You said that there were frequent times when you were assured that these men don't understand the gospel. I'm saying that not understanding the gospel has serious, eternal consequences. Do you really want to go there?

Dave Marriott

Kent Brandenburg said...

This seems to be an amazing amount of angst over throwing in the word "fundamentalist" for a children's program at an FBFI conference. I would assume that they intended to be cute in a joyful kind of way. Love believeth all things. Where is the love in evangelicalism? It seems to me at face value to be a play on words and those nit-picking seem to be pulling a page from what bothers them about fundamentalism. (Throat clearing and then rotund voice) "We call our children's program "Desiring Christ." Sure. Bravo on the title. But Who is the Jesus that you are presenting? Does He rock? Does He hip hop?

I don't believe someone understands the gospel if they don't see separation in the gospel. We are separated from darkness to light, death to life, communion with the Devil to communion with God, citizenship in this world to a citizenship in heaven, old things to new things, old nature to new nature, former lusts to new desires, old way to the freshly slaughtered way, false worship to true worship, child of the devil to child of God, friend of the world to friend of God, and more. Paul wrote that unless we come out from among them and be separate, God would not call Himself our Father nor us His children. I think this is missing in much of evangelicalism and especially in the Southern Baptist Convention.

When I say these things, I mean them in the most loving way possible.

Ben said...


Thanks for the clarification. It may been I'm thick, but I genuinely didn't understand.

I don't profess to know precisely what a person has to understand about the gospel in order to be redeemed. As the author of Hebrews clarifies in chapter 6, there are parts of the gospel that are elementary truths and parts that are more complex, and it's most important to grasp the elementary parts.

I think the kinds of errors we've both heard are more likely to fall somewhere deeper than the elementary truths, but probably somewhere short of the details of the Melchizekian priesthood as a type of Jesus' priesthood.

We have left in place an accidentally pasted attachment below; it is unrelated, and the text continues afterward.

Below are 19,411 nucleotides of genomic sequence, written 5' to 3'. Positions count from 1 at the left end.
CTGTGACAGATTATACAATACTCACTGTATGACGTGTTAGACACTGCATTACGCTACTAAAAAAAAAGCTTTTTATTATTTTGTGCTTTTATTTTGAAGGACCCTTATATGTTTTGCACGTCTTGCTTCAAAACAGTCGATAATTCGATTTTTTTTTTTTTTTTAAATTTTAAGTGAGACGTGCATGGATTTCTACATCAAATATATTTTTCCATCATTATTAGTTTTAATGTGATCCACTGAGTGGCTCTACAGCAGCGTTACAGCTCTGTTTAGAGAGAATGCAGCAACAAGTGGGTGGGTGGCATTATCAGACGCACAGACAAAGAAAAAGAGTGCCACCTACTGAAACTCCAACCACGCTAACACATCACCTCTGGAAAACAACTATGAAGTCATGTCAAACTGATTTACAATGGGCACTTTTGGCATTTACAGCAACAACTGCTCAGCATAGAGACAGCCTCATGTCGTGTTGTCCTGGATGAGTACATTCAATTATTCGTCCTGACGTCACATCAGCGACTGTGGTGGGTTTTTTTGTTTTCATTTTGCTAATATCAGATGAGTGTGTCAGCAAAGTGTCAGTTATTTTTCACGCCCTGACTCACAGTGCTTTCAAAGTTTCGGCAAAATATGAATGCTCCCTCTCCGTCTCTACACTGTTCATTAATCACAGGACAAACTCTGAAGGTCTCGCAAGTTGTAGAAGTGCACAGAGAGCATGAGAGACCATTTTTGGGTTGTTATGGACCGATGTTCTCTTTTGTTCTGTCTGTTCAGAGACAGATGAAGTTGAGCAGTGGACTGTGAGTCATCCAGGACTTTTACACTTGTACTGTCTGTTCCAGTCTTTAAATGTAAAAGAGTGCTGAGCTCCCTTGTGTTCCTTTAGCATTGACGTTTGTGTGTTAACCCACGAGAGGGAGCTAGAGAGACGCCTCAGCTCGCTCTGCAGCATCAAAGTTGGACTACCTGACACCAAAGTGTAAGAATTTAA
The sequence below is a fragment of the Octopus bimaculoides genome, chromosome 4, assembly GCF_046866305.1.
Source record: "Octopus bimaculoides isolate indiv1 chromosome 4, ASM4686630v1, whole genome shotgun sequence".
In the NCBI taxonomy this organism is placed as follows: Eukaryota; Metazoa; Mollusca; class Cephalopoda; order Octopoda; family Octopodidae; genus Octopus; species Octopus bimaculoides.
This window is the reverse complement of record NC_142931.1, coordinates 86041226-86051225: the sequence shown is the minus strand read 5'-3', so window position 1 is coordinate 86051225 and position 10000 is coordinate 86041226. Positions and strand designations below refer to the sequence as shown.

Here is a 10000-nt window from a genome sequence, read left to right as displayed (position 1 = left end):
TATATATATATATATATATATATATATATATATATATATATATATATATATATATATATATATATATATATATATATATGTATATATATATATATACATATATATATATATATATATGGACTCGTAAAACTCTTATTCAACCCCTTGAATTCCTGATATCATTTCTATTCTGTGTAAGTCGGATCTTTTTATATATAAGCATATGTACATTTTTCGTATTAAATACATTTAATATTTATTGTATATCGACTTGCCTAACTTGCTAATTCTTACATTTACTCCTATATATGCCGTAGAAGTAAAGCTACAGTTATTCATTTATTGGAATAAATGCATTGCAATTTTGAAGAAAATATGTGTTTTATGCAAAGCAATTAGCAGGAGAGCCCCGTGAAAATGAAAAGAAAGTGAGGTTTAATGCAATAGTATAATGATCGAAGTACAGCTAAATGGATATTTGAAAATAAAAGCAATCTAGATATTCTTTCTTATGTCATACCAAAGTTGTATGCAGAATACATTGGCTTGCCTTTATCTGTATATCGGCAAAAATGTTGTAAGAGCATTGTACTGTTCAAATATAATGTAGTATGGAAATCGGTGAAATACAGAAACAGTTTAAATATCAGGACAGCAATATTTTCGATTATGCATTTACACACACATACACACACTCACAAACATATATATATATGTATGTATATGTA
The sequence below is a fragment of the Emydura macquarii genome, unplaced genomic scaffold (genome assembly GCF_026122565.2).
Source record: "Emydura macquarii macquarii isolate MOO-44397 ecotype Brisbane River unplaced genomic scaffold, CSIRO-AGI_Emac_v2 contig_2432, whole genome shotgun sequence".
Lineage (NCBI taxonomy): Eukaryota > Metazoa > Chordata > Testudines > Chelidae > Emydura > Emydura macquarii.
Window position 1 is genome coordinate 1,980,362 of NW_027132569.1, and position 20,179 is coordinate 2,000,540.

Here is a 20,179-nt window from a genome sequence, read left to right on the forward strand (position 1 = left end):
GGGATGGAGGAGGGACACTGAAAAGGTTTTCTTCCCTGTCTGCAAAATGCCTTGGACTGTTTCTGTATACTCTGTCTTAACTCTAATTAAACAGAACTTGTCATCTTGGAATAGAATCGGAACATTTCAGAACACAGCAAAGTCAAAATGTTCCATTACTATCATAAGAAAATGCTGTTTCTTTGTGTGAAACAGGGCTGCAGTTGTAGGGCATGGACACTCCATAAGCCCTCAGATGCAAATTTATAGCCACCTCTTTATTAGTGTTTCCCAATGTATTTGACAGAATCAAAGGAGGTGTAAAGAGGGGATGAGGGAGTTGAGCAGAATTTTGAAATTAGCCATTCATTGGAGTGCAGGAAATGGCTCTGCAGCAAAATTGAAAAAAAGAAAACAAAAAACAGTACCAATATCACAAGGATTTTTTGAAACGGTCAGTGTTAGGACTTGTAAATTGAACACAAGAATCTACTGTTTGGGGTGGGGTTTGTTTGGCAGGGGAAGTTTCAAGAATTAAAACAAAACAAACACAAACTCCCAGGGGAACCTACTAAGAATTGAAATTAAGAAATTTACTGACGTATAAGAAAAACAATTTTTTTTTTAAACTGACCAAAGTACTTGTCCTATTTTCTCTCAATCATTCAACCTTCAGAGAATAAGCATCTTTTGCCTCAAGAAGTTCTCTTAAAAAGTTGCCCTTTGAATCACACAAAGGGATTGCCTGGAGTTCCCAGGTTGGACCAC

That's just my judgment, of course. I don't think it's a matter that's clear, but I do think it's a matter inextricably linked to the gospel.

And I'm just now realizing the irony that Hebrews 6 is the definitive passage in my mind, since that's one of the texts that's been so astonishingly misconstrued.

Anonymous said...


While I understand that the gospel is complex on one level and so simple on the other, to say, "these men don't understand the gospel" is, in my mind, claiming that they don't understand the simple part, the teachings of 1 Corinthians 15.

However, to take some unfortunate remarks about sanctification (Hebrews 6) from the MBBC platform coupled with a rant against Calvinism by DSweatt at an FBFI meeting and then to conclude that they "frequently demonstrate that they don't understand the gospel" and "FBFI speakers and board members clearly don't understand the gospel" still seems hyperbolic at best to me.

I did appreciate this clarification -- "That's just my judgment, of course. I don't think it's a matter that's clear, but I do think it's a matter inextricably linked to the gospel"

However, are you now saying that it was a clear matter or an unclear matter? Earlier you said that their words demonstrated that they "clearly" don't understand the gospel.

I'm still a little confused and a little frustrated...